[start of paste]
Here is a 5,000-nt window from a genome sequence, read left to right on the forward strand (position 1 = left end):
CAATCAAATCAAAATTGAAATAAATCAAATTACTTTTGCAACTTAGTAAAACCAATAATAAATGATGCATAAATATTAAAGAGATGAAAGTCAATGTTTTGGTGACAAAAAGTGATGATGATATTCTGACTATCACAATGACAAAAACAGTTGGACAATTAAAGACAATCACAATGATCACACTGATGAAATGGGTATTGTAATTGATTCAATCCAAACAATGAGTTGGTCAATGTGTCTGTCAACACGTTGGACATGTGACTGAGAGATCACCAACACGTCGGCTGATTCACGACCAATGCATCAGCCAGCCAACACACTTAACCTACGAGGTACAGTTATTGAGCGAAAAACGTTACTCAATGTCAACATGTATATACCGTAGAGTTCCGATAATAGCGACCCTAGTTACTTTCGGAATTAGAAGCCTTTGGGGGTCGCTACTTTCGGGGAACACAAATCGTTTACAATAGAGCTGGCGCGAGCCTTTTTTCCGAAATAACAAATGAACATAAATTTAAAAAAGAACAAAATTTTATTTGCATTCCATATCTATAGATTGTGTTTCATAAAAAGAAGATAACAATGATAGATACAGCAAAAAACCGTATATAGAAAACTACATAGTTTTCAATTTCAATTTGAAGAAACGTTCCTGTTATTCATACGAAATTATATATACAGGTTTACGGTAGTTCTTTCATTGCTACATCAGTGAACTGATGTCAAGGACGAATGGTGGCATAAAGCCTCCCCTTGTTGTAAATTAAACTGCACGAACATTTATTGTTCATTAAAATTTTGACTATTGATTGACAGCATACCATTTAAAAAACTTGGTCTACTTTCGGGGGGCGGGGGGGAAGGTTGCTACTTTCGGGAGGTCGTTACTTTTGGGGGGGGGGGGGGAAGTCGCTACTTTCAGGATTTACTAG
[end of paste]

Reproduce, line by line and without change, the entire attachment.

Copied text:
Here is a 5,000-nt window from a genome sequence, read left to right on the forward strand (position 1 = left end):
CAATCAAATCAAAATTGAAATAAATCAAATTACTTTTGCAACTTAGTAAAACCAATAATAAATGATGCATAAATATTAAAGAGATGAAAGTCAATGTTTTGGTGACAAAAAGTGATGATGATATTCTGACTATCACAATGACAAAAACAGTTGGACAATTAAAGACAATCACAATGATCACACTGATGAAATGGGTATTGTAATTGATTCAATCCAAACAATGAGTTGGTCAATGTGTCTGTCAACACGTTGGACATGTGACTGAGAGATCACCAACACGTCGGCTGATTCACGACCAATGCATCAGCCAGCCAACACACTTAACCTACGAGGTACAGTTATTGAGCGAAAAACGTTACTCAATGTCAACATGTATATACCGTAGAGTTCCGATAATAGCGACCCTAGTTACTTTCGGAATTAGAAGCCTTTGGGGGTCGCTACTTTCGGGGAACACAAATCGTTTACAATAGAGCTGGCGCGAGCCTTTTTTCCGAAATAACAAATGAACATAAATTTAAAAAAGAACAAAATTTTATTTGCATTCCATATCTATAGATTGTGTTTCATAAAAAGAAGATAACAATGATAGATACAGCAAAAAACCGTATATAGAAAACTACATAGTTTTCAATTTCAATTTGAAGAAACGTTCCTGTTATTCATACGAAATTATATATACAGGTTTACGGTAGTTCTTTCATTGCTACATCAGTGAACTGATGTCAAGGACGAATGGTGGCATAAAGCCTCCCCTTGTTGTAAATTAAACTGCACGAACATTTATTGTTCATTAAAATTTTGACTATTGATTGACAGCATACCATTTAAAAAACTTGGTCTACTTTCGGGGGGCGGGGGGGAAGGTTGCTACTTTCGGGAGGTCGTTACTTTTGGGGGGGGGGGGGGAAGTCGCTACTTTCAGGATTTACTAG